Breakthrough in Revealing the Nature of Hydrophilicity during CO2 Hydrogenation
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    Breakthrough in Revealing the Nature of Hydrophilicity during CO2 Hydrogenation

  • Recently, the research group of Prof. Zeng from School of Chemistry and Materials Science & Hefei National Laboratory for Physical Sciences at the Microscale has demonstrated at the atomic level how hydrophilicity of SiC quantum dots (QDs) boosts their catalytic activity in CO2 hydrogenation via the involvement of hydroxyl species. This work has been published on Chem with the title of “Molecular-Level Insight into How Hydroxyl Groups Boost Catalytic Activity in CO2 Hydrogenation into Methanol” [Chem 2018, DOI: 10.1016/j.chempr.2018.01.019]. Doctor Yuhan Peng, Doctor Liangbing Wang and Associate Researcher Qiquan Luo contributed equally.

    Illustration of CO2 hydrogenation over SiC QDs

    Since the catalysis proceeds on the surface of catalysts, engineering their surface properties serves as a viable access to manipulate the catalytic activity, selectivity, and stability. A pivotal intrinsic surface property is hydrophilicity, the affinity of a material for water molecules. The most common understanding of the effect of hydrophilicity on catalytic properties is based on regulating the concentration of reactants accessible to active sites. Specifically, hydrophilic surface is able to enrich hydrophilic reactants such as alcohols around the active sites, whereas hydrophobic surface facilitates the accumulation of hydrophobic reactants including esters and aromatic ketones. However, little attention has been focused on the atomic-level insight into how hydrophilicity regulates catalytic properties. Exploring the influence of hydrophilicity on catalytic performance at the atomic level has great potential to offer a guideline for developing highly efficient catalysts and deepen the mechanistic understanding of heterogeneous catalysis, but still remains as a grand challenge.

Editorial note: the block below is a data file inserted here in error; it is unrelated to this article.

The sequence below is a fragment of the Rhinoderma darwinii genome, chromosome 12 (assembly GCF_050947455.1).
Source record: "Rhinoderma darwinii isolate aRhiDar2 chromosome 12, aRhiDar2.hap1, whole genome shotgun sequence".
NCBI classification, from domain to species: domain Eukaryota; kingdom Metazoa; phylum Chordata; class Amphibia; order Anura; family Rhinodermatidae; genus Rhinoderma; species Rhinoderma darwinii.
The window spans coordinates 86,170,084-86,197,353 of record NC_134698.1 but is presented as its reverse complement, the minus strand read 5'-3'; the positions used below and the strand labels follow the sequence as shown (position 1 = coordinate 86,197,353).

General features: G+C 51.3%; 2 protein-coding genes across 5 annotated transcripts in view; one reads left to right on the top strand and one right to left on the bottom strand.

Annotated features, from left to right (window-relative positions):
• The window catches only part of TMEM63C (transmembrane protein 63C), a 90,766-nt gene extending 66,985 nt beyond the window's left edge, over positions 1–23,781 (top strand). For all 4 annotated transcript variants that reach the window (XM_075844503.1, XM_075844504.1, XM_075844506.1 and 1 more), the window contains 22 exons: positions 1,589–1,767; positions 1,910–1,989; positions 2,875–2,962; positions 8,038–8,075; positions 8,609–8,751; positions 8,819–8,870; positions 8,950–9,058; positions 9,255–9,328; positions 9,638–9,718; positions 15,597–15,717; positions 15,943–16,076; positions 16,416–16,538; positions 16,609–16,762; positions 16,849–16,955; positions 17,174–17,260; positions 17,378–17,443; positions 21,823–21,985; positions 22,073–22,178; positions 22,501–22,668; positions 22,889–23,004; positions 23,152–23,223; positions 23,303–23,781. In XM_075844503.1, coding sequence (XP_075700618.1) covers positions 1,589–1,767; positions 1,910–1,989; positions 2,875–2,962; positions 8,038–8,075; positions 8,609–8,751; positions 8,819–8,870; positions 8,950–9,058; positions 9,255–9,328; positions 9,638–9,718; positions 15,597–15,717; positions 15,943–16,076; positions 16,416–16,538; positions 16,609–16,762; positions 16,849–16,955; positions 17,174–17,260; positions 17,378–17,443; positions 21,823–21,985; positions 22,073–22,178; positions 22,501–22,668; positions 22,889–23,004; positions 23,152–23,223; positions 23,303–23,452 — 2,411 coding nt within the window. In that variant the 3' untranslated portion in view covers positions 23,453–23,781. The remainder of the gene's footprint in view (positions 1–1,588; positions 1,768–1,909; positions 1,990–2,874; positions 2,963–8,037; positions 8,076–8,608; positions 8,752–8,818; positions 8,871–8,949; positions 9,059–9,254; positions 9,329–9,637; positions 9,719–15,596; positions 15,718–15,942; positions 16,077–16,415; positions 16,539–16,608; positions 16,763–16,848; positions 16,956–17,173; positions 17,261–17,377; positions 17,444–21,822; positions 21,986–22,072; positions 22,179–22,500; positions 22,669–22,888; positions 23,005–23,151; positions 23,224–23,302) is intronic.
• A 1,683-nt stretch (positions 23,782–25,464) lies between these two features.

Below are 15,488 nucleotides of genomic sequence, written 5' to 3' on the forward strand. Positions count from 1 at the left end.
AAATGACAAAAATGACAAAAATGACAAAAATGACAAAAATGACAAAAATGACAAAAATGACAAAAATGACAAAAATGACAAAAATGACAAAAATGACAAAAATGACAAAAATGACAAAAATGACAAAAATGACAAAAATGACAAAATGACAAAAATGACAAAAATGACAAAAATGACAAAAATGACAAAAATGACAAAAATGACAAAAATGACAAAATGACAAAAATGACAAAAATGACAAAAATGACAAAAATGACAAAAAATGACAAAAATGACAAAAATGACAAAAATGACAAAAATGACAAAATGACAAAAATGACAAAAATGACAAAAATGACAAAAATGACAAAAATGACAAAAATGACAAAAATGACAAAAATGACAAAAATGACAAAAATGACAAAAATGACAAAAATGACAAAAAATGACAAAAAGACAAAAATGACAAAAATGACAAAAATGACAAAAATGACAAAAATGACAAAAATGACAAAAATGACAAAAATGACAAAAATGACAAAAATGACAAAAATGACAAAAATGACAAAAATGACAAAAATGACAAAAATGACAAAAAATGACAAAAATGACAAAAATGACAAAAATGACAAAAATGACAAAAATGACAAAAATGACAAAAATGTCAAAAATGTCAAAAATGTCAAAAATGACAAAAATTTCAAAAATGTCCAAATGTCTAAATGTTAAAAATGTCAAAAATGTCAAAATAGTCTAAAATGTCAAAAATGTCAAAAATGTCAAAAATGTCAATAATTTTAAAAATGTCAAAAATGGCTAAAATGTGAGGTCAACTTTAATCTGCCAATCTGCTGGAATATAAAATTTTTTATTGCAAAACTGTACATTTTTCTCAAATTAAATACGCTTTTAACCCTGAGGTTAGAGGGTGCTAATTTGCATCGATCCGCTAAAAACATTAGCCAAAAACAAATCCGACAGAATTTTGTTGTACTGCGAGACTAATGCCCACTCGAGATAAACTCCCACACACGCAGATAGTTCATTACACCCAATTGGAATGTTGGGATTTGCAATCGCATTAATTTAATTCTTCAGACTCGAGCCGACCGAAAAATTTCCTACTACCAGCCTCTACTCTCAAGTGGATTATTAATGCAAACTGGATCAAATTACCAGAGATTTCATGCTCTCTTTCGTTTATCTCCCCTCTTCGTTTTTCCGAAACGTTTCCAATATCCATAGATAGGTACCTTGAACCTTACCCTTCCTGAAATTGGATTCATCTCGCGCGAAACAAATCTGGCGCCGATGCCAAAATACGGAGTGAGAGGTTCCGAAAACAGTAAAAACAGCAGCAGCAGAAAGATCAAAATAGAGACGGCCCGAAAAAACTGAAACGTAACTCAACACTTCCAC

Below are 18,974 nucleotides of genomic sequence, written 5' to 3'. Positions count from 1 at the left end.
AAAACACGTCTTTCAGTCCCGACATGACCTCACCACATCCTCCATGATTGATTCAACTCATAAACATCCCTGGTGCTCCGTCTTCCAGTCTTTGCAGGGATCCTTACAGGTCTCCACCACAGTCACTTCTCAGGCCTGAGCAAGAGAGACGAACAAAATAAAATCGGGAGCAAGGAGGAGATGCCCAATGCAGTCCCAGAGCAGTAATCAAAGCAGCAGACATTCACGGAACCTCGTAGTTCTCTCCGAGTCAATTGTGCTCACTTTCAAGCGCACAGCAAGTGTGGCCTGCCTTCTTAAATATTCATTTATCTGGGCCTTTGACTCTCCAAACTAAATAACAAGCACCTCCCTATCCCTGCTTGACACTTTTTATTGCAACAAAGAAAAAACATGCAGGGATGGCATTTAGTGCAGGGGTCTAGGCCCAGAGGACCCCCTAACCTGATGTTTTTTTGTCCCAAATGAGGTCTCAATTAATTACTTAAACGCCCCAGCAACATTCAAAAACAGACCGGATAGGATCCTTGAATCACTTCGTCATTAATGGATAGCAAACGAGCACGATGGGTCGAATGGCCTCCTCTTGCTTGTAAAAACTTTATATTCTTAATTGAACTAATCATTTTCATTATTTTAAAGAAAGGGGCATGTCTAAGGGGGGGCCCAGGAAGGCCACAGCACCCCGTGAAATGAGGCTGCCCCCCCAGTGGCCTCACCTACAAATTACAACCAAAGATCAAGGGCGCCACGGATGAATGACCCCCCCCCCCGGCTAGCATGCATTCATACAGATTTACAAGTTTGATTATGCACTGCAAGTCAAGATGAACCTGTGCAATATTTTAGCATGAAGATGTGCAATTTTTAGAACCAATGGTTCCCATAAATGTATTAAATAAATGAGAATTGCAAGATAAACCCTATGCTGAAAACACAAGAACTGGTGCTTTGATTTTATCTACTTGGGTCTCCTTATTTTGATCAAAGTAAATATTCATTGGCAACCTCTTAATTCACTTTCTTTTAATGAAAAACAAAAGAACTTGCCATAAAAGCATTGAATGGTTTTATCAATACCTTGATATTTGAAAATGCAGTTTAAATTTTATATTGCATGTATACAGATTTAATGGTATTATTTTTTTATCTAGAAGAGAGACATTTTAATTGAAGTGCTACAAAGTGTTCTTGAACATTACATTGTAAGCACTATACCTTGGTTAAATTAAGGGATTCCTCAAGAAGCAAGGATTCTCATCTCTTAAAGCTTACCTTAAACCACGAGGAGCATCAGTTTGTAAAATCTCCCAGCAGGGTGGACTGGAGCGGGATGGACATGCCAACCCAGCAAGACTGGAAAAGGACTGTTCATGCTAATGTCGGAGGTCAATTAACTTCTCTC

The researchers found in CO2 hydrogenation, the mass activity of hydrophilic SiC QDs reached 169.5 mmol g-1 h-1 under 32 bar of CO2/H2 mixed gas (CO2:H2 = 1:3) at 150 oC, more than three orders of magnitude higher than that of hydrophobic bulk SiC. The activation energy for SiC QDs was 48.6 KJ mol-1, about half of that (94.7 KJ mol-1) for bulk SiC.According to mechanistic studies, the enhanced activity of SiC QDs was closely correlated with their hydrophilicity. Specifically, the surface hydroxyl species on SiC QDs directly participated in CO2 hydrogenation through the addition of H atoms in hydroxyl groups into CO2 to form HCOO* as the intermediate. In addition, the unique reaction path induces the decrease of energy barrier for the formation of HCOO*, facilitating the activation of CO2 and accordingly improving the activity for CO2 hydrogenation.More importantly, their understanding on surface hydrophilicity offers a guideline for the development of efficient catalysts toward CO2 hydrogenation. Metal hydroxides and layered double hydroxides were determined as highly active catalysts, exhibiting more than one-order-of-magnitude enhancement in mass activity relative to their metal oxide counterparts.

    This work was supported by MOST of China, and the National Natural Science Foundation of China.

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